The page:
The demographics that we saw Wednesday indicated a higher percentage of black users on Twitter than on other social platforms. The Manjoo and Ellis articles that you read showed that the trend has gotten national attention since 2010 — when the pattern had already been around for several years.
Social media, Twitter in particular, provide a space for discussions among voices that haven’t been heard in the mainstream. It’s not perfect, and not all people use it the same way (as the 2010 articles pointed out), but #BlackTwitter and other interaction among black users provide a place for day-to-day conversation.
The Washington Post article offers a good summary of the role of Black Twitter: “Perhaps the most significant contribution of Black Twitter is that it increases visibility of black people online, and in doing so, dismantles the idea that white is standard and everything else is ‘other.'”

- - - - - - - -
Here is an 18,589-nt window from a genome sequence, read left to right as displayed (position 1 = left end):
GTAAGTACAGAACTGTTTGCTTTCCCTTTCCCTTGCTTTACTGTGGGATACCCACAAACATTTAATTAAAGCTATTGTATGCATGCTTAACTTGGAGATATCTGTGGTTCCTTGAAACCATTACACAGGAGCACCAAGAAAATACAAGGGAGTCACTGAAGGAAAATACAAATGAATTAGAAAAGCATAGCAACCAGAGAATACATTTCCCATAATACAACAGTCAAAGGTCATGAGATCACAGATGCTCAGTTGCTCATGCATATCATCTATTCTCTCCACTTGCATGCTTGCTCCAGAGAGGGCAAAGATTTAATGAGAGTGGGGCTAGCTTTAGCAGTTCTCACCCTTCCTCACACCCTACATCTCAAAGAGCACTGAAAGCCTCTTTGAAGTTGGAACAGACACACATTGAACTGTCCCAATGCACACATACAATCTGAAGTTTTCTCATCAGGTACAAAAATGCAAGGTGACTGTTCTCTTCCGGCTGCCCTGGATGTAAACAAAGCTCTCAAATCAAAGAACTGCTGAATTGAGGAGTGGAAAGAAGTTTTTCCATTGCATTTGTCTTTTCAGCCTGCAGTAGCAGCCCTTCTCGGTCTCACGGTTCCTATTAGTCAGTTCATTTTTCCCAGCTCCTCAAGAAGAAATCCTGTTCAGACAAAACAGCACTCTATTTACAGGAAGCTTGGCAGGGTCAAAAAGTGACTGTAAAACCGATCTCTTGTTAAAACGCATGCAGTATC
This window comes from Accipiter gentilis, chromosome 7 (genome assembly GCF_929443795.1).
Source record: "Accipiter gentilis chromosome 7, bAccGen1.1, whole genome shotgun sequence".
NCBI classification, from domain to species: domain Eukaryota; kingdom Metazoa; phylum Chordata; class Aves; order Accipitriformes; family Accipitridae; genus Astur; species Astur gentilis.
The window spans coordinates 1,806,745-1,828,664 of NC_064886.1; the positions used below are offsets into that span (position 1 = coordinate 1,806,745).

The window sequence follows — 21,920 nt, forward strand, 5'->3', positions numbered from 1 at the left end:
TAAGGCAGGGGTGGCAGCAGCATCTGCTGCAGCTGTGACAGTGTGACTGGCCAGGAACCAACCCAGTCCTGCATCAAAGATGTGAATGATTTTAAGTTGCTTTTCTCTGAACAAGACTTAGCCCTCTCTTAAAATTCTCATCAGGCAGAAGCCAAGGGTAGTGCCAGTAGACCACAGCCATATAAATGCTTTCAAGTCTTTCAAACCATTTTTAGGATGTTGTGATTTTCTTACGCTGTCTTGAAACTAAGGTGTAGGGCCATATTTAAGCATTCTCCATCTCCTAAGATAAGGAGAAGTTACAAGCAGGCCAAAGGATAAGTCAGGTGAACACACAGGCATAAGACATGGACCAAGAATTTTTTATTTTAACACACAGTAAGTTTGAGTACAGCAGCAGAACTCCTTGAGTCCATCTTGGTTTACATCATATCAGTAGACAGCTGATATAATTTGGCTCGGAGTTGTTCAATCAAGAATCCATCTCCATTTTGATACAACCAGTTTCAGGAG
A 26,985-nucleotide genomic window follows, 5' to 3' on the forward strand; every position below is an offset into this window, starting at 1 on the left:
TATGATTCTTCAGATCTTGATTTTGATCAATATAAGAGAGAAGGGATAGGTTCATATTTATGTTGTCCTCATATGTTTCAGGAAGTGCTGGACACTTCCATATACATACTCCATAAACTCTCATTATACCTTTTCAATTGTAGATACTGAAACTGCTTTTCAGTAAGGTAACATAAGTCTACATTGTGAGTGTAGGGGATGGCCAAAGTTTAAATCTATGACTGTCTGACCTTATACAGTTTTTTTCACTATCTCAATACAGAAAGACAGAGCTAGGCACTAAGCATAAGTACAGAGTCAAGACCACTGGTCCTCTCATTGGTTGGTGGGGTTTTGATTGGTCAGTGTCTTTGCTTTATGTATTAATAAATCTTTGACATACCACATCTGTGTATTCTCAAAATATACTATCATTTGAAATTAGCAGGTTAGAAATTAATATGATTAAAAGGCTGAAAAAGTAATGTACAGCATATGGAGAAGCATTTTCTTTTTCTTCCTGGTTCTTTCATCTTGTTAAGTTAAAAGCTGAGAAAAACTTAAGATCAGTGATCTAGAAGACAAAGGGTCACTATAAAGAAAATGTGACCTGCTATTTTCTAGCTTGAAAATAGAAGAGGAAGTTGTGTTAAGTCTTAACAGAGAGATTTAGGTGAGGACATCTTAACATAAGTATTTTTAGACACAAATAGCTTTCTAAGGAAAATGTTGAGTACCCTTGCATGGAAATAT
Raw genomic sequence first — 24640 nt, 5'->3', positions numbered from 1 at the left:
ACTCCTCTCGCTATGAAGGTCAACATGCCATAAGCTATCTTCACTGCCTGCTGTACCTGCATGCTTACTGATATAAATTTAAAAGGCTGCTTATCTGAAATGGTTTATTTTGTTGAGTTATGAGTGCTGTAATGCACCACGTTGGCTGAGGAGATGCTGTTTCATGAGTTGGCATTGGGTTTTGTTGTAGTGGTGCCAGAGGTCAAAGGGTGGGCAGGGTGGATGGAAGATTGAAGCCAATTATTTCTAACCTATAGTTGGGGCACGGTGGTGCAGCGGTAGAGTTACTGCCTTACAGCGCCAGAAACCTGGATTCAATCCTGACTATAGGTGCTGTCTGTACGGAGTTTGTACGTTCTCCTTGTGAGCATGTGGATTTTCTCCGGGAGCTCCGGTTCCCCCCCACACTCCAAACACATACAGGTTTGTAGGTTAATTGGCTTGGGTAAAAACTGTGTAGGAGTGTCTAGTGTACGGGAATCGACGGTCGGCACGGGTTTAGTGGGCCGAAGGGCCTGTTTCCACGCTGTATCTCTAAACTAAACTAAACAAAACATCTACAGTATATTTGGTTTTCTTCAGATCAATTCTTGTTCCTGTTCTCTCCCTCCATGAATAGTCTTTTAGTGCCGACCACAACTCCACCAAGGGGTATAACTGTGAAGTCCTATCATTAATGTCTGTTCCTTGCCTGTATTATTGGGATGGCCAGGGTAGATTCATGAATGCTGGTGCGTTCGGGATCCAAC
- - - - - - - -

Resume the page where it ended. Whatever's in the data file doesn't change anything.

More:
WP also points toward the activism possible because of a concentration of any group of users. Twitter communication spurred the Arab Spring lasting from late 2010 to 2012 (as a side note, check out this excellent interactive timeline from The Guardian organizing all of their coverage from that period).
Another great example is the shooting of Michael Brown and ensuring protests in Ferguson, Mo. You can see how news and discussion about Ferguson spread on Twitter in the 12 days after Brown’s shooting. At the time, many people criticized the sparse news coverage of the situation in Ferguson, but analysis showed that cable news coverage increased parallel to Twitter discussion. It’s particularly fitting that we discuss the case on a day when people are waiting to hear whether a St. Louis County grand jury will indict Darren Wilson, the police officer who shot Brown.
We’ll talk about privacy on Monday. Please read The Web Means the End of Forgetting from the New York Times Magazine to prepare.